Scotland and the European Single Market

PLMR Scotland’s Joseph McGregor looks at Nicola Sturgeon’s position on the Single Market 

The Scottish Government has announced that it will publish its plans for Scotland’s post-Brexit relationship with the EU by the end of 2016.
The proposal will outline how Scotland could maintain membership of the single market if the rest of the UK were to leave, as well as suggesting additional powers for Holyrood.

The announcement comes after Nicola Sturgeon’s demands for a ‘flexible’ Brexit in order to protect Scotland’s interests in Europe were met by stern resistance from Theresa May. Talks between the UK Prime Minister and the devolved administrations left the First Minister “deeply frustrated” and with no further information on the nature of the deal the UK government is trying to achieve.

In her opening speech at the National Economic forum in Edinburgh the First Minister said that a hard Brexit would cost Scotland 80,000 jobs within a decade and called for ‘an all-Scotland coalition of support for the single market’ – made up of politicians, business, universities and others in order to resist a ‘hard Brexit’.

However, the technical challenges of Scotland maintaining its relationship with the single market if the UK were to leave are plentiful and would dramatically alter the economic relationship between Scotland and the rest of the UK.

The single market comprises of free movement of goods, services, capital and workers, and these freedoms are considered inseparable to ensure equal opportunity for its members. The European Union also abolished tariffs between member states, allowing imported goods to be circulated freely within EU.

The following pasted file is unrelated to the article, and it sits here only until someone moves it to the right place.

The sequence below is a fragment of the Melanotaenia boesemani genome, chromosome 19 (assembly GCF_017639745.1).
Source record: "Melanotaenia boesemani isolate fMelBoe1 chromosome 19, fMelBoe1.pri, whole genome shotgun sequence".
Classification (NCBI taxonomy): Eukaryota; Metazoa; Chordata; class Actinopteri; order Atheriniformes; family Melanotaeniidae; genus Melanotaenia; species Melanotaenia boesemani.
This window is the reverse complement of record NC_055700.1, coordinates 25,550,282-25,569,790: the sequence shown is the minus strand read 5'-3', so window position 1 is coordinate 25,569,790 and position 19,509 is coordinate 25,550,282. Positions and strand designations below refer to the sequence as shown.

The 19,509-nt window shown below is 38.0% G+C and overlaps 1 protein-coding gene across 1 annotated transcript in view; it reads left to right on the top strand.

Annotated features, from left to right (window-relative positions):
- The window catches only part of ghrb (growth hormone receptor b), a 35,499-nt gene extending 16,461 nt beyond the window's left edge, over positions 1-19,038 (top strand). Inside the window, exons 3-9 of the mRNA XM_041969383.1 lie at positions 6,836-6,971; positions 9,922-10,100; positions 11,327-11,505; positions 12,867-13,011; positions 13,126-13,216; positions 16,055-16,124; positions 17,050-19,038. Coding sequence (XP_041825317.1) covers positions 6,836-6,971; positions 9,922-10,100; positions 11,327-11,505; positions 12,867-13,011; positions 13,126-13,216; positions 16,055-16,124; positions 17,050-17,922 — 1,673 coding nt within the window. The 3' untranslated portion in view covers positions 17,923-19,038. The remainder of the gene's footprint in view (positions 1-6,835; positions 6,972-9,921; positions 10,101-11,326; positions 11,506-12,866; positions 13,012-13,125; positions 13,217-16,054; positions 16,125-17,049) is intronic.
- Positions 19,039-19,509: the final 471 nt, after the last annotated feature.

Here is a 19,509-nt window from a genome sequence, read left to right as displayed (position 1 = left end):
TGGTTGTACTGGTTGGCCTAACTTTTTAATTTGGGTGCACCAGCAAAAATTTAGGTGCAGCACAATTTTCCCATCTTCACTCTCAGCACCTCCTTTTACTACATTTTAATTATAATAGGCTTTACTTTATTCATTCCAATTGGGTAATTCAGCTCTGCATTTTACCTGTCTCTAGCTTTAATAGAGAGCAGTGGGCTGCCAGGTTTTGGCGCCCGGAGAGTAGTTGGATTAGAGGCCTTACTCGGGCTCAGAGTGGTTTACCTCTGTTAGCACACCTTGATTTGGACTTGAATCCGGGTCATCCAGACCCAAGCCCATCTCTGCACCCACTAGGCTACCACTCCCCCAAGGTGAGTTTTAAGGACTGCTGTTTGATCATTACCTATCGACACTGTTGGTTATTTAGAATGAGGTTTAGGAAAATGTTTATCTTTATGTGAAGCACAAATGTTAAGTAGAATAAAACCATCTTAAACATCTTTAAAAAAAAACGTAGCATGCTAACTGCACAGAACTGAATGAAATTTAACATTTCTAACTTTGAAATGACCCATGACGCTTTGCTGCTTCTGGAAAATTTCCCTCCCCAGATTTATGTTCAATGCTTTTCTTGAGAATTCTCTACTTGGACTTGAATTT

If Scotland were to remain fully within the single market and the customs union, with the rest of the UK leaving, it is likely there would have to be some sort of hard economic border with England. Otherwise goods, services and people would be able to move from one economic union to another without being subject to the necessary customs checks and tariffs.

Additionally, more powers would need to be devolved to Holyrood in order for the necessary EU directives and regulations to be implemented in Scotland in areas such as employment, migration and social policy.

The First Minister will find it extremely challenging to maintain Scotland’s relationship with the EU in a distinct manner from the rest of the UK, and many observers await the Scottish Government’s more detailed proposals with interest. It seems clear that the Prime Minister is unlikely to accept a different relationship for Scotland and the SNP may therefore argue that full independence is Scots’ only remaining option to maintain close links with the EU.